Candidates for Florida House District 120 are spending campaign dollars as an Aug. 23 primary approaches. MIRIAM DOERR MARTIN FROMMHERZ/Shutterstock

Just weeks remain before registered Republican and Democratic voters select a Florida House candidate to represent their party in the Nov. 8 election. With an Aug. 23 primary approaching, candidates are collecting and spending money as they make their names and platforms known through mailers, advertisements and more. 

Republican incumbent Jim Mooney’s campaign gathered contributions totaling $229,843, per the latest campaign finance records. His contribution account received a boost when the Florida House Republican Campaign Committee provided $56,000 in late April and the Republican Party of Florida funneled $43,450 dating back to May. In-kind contributions total $65,691. 

Since June, Mooney’s campaign has gathered $35,500 in contributions and spent $66,464. During July, his campaign spent $34,109 on advertising, promotional materials, finance consulting and other event supplies. 

Since he announced his reelection for state representative, Mooney’s campaign has spent $101,840. 

Republican challenger Rhonda Rebman Lopez, who lost by only 148 votes in the 2020 Republican primary, garnered contributions totaling a little more than $105,213 for her campaign. Her political action committee, Advocates for Florida Keys Protection, has gathered $34,883 to date. 

A majority of her contributions have come from residents within the district. They include Islamorada fishing guide Steve Friedman, commodore of the Florida Keys Fishing Guides Association; Jim McCarthy, vice president of sales and operations for Tom Thumb; and former Monroe County Mayor Mario Di Gennaro. On July 1, Rebman Lopez took out a $10,100 loan. 

Since announcing her candidacy, Rebman Lopez has spent $91,697 on her campaign. Since June, her campaign has spent more than $67,000 on various things, including consulting and direct mailers from Dark Horse Strategies marketing firm in Miami, advertising and media, campaign work and campaign staff. 

The third Republican challenger in the race, Robert Allen, has received $150 in campaign contributions so far, of which $50 come from him and $100 from Rose Dell, of Big Pine Key. Allen took out a $3,200 loan on June 13 and $1,500 loan on July 21.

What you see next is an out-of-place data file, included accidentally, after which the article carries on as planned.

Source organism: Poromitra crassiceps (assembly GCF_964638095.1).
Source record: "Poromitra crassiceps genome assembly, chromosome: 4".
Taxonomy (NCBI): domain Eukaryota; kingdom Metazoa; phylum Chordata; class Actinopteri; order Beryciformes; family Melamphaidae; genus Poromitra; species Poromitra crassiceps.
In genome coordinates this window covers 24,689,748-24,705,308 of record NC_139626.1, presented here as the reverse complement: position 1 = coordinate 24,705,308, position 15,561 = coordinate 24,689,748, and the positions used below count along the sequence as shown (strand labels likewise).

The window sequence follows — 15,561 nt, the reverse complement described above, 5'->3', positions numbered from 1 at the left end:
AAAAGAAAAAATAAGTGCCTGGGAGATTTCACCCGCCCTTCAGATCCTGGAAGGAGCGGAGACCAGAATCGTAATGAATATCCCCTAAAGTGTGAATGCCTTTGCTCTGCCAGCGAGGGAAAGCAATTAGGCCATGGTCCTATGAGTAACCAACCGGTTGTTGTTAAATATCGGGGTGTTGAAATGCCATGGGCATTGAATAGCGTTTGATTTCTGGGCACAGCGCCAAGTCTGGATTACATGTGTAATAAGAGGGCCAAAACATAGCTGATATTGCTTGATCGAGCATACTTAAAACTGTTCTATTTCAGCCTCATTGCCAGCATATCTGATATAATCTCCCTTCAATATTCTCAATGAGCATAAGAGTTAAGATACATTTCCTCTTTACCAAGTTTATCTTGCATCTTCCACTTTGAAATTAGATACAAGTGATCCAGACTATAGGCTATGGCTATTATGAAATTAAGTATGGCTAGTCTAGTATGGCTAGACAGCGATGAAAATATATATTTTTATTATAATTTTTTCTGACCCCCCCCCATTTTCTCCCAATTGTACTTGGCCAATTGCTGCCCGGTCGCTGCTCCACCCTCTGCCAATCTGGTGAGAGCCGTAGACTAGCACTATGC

A house painter from Big Pine Key, Allen spent $2,064 on his campaign to date, of which $1,781 was paid to the division of elections in order to qualify. 

On the Democratic side, lawyer and Big Coppitt Key resident Adam Gentle has gathered a little over $100,000 between his campaign and affiliated political committee, Adam for Democracy, since announcing his bid to run in early January. Contributions to his campaign come from as far west as Los Angeles, as far north as New York and south to Key West. 

Since June, he’s received $8,200 in contributions and has spent more than $31,000 on web management, consulting, mailers, digital ads, the qualifying fee, database management and other things. 

So far, Gentle’s campaign has spent a little more than $57,000 on the campaign. He’s received in-kind contributions totaling a little more than $4,400. 

Lawyer and Cutler Bay resident Daniel Horton-Diaz has received more than $62,000 in campaign contributions since he announced his candidacy at the beginning of the year. Since June, he’s received $7,795 in contributions. 

In that same time, he’s spent close to $32,000 for things such as campaign consulting, printing, website maintenance and digital media, among other things. He’s taken out $16,000 in loans. In-kind contributions total $1,120.

Winners of the Democratic and Republican primaries on Aug. 23 will face one another in the Nov. 8 election for the opportunity to represent constituents in the Florida Keys and south Miami-Dade county. 

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Jim McCarthy is a Western New Yorkers who escaped the snow and frigid temperatures for warm living by the water. A former crime & court reporter and city editor for two Western New York newspapers, Jim has been honing his craft since he graduated from St. Bonaventure University in 2014. In his 3-plus years in the Keys, Jim has enjoyed connecting with the community. “One of my college professors would always preach to be curious,” he said. “Behind every person is a story that’s unique to them, and one worth telling. As writers, we are the ones who paint the pictures in the readers minds of the emotions, the struggles and the triumphs.” Jim is past president of the Key Largo Sunset Rotary Club, which is composed of energetic members who serve the community’s youth and older populations. Jim is a sports fanatic who loves to watch football, mixed martial arts and golf. He loves to hit the links and play some softball with his Make A Play team. He also enjoys time with family (he's expecting a little boy in October).